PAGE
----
Required Disclosure of Proprietary Marketing Arrangements
Although the Order does not go so far as to prohibit exclusive marketing arrangements, it does require service providers to disclose the existence of any current exclusive marketing arrangements they have with an MTE owner. The FCC found compelling evidence to suggest that when only one company can advertise in an MTE building, tenants are often unaware they have access to other providers, which also negatively impacts competition. The order requires that disclosures must: (1) be included in all written marketing materials (electronic or printed) of the provider to tenants or potential tenants of the MTE; (2) identify the existence of the exclusive marketing arrangement and include a plain language description of the arrangement and what it means; and (3) be written in a clear, visible and legible manner. The disclosure requirement does not apply to general purpose marketing, such as online advertising or website promotions, which incidentally reaches tenants/potential tenants.
The disclosure must also explain in “clear, conspicuous, readable and conspicuous language” that the provider has the right to market its services exclusively to tenants of the building, and must explain that such right does not mean that the provider is the only entity that can provide communication services to tenants and only other providers may be available. Although the requirement applies to both existing and future exclusive marketing agreements, the requirement for existing agreements will not be applied until (1) the Office of Management and Budget (OMB) completes its review of the requirement in accordance with the Red Tape Reduction Act. , or (2) 180 days after publication of the order in the Federal Register. New arrangements must comply with the requirement as soon as the OMB has completed its review.
Prohibition of sale-leaseback agreements
The order also clarifies that existing FCC rules prohibit sale-leaseback agreements that block competitive access to other providers. A sale-leaseback agreement is an agreement whereby an incumbent supplier transfers ownership of its home wiring to a residential MTE owner who then leases it to the supplier on an exclusive basis. This practice takes the inside wire out of the hands of the incumbent provider while allowing it to continue to provide service to existing subscribers. However, the FCC points out that when an incumbent provider participates in a sale-leaseback agreement, it violates its obligation to take reasonable steps to ensure that another service provider has access to the home wire when a subscriber puts voluntarily terminate service with the incumbent operator. provider. Providers are also prohibited from interfering with a subscriber’s right to use the home wire to receive alternative services after the subscriber has voluntarily terminated service. However, sale-leaseback agreements allow providers to do just that when they transfer ownership of the cabling to the owner of the MTE while the cabling is still under the control of the incumbent provider.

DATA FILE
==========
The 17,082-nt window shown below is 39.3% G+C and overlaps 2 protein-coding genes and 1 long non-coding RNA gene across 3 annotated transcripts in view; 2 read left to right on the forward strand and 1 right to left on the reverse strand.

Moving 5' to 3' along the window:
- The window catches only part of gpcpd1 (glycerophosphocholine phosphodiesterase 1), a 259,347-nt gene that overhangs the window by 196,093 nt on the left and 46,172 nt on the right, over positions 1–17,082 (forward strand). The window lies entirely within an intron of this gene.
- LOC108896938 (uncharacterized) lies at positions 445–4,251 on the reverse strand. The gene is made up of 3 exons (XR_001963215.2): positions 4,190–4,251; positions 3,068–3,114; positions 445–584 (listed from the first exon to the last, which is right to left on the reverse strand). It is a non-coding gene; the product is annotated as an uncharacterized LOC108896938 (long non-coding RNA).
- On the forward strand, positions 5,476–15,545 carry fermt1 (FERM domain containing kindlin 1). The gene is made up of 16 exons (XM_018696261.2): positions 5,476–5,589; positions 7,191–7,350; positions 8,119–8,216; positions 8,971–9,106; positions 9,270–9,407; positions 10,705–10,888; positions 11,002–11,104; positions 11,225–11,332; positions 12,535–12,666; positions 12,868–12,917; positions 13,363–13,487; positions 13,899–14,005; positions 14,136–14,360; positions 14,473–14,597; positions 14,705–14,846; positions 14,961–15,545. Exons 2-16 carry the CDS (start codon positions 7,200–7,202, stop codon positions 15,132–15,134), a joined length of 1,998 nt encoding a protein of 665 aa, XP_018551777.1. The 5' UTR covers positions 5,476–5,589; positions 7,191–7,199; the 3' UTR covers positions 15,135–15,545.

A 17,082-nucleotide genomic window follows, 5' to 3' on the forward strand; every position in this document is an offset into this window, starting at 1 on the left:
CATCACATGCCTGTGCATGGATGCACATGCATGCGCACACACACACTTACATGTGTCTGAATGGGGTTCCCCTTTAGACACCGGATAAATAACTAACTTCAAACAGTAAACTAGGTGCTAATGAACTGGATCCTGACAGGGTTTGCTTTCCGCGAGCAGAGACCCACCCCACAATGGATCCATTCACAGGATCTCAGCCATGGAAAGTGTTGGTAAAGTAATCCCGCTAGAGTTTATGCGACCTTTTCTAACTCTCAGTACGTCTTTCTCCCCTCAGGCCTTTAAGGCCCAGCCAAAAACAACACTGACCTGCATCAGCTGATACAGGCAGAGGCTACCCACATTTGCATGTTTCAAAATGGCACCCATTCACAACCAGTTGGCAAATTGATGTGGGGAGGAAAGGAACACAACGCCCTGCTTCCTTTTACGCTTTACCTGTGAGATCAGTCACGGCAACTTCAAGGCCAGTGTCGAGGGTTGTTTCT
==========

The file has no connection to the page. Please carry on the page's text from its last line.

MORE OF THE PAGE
The FCC clarifies that in order to avoid confusion caused by the passage of time, the prohibition on such sale-leaseback agreements will not apply to agreements entered into prior to the 2017 NOI.
Service providers and MTE owners should review existing agreements to determine if they may violate the new rules and determine how and whether severability or change of law clauses can be used to make necessary changes and minimize disruptions to trade agreements and the provision of services. to tenants.